In its first 18 months, the Vietnam Civil Society Partnership Platform on AIDS (VCSPA) has grown rapidly from two member organisations to nearly 200 organisations, representing people living with HIV, drug users, men who have sex with men, sex workers, religious groups, women’s groups and student groups. Set up to create a bigger space for civil society in the HIV response, VCSPA has successfully strengthened civil society’s capacity, promoted its relevance, and consolidated and expanded the contribution of civil society to national level dialogue.
“VCSPA has already made some significant contributions”, says the Platform’s chair Khuat Thi Hai Oanh. “We have raised the awareness of policy makers and donors, as well as civil society itself, about the role of civil society and how much it can do. I think that is really important – gradually you can see changes in the way government sees civil society – with the UNGASS process, with the Global Fund. Gradually we are pushing the boundaries with government – for example, the name of VCSPA is now in the Global Fund proposal as a partner.”
One key area of activity has been on UNGASS monitoring. In 2009, UNAIDS and the Vietnam Administration of AIDS Control selected VCSPA to help assess progress towards the 2001 UNGASS Declaration of Commitment on HIV. This included raising awareness of what UNGASS is and why people should care about it, and organising a series of conferences to bring together feedback on the national AIDS programme. Nominated representatives then commented on the UNGASS report and attended the Consensus Workshop held with UN representatives, donors and the National AIDS Committee to agree on UNGASS progress.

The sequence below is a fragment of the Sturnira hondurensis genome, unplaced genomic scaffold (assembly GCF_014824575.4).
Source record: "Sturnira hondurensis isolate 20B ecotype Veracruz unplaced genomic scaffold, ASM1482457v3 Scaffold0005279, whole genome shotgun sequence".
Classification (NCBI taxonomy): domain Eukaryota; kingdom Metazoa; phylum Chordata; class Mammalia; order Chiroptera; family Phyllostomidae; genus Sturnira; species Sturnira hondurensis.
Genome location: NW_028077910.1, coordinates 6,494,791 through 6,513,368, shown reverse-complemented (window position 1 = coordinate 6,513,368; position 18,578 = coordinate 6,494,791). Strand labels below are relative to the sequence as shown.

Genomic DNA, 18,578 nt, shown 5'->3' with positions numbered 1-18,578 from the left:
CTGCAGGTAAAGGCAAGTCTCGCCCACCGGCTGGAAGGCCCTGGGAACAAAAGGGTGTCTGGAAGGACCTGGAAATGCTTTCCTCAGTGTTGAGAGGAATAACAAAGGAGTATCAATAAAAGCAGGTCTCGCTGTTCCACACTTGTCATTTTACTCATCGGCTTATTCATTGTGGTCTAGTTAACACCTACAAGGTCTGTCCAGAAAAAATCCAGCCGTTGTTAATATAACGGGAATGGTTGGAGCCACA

“There is no doubt that the whole process gave VCSPA and civil society substantial influence on the final report, and helped create links with other international NGOs and stakeholders,” says Oanh. “Civil society co-organised the consensus meeting and agreed the final response.”
VCSPA has also been working with drug user groups, helping them to organise and gain recognition. One drug user group has now even developed a partnership with local police to take over the post-rehabilitation process for convicted drug offenders, demonstrating a new recognition of its value.
“Without the platform I don’t think we would have an organisation of drug users today in Vietnam. Before VCSPA there were no organised groups. Now they are starting to come out, to organise themselves, and to be recognised. This is through the Platform, and the support they are getting from the Platform.”
The biggest challenge facing VCSPA is its legal status. It can’t register as an organisation so there can be challenges organising activities and receiving funding. “The government can’t officially recognise us because of sensitivities around civil society, but they leave us to work quietly, and at our last general assembly they sent someone to come and present a speech, which is a good sign.”
“The most important thing is that we bring community-based organisations together, give them the inspiration, hope, and confidence that civil society is not so small and weak; that together we have a lot of energy and we can get things done,” says Oanh. “That’s the most important achievement.”
Read more about the work VCSPA is doing with journalists and community members to advocate for policy change.
Without the platform I don’t think we would have an organisation of drug users today in Vietnam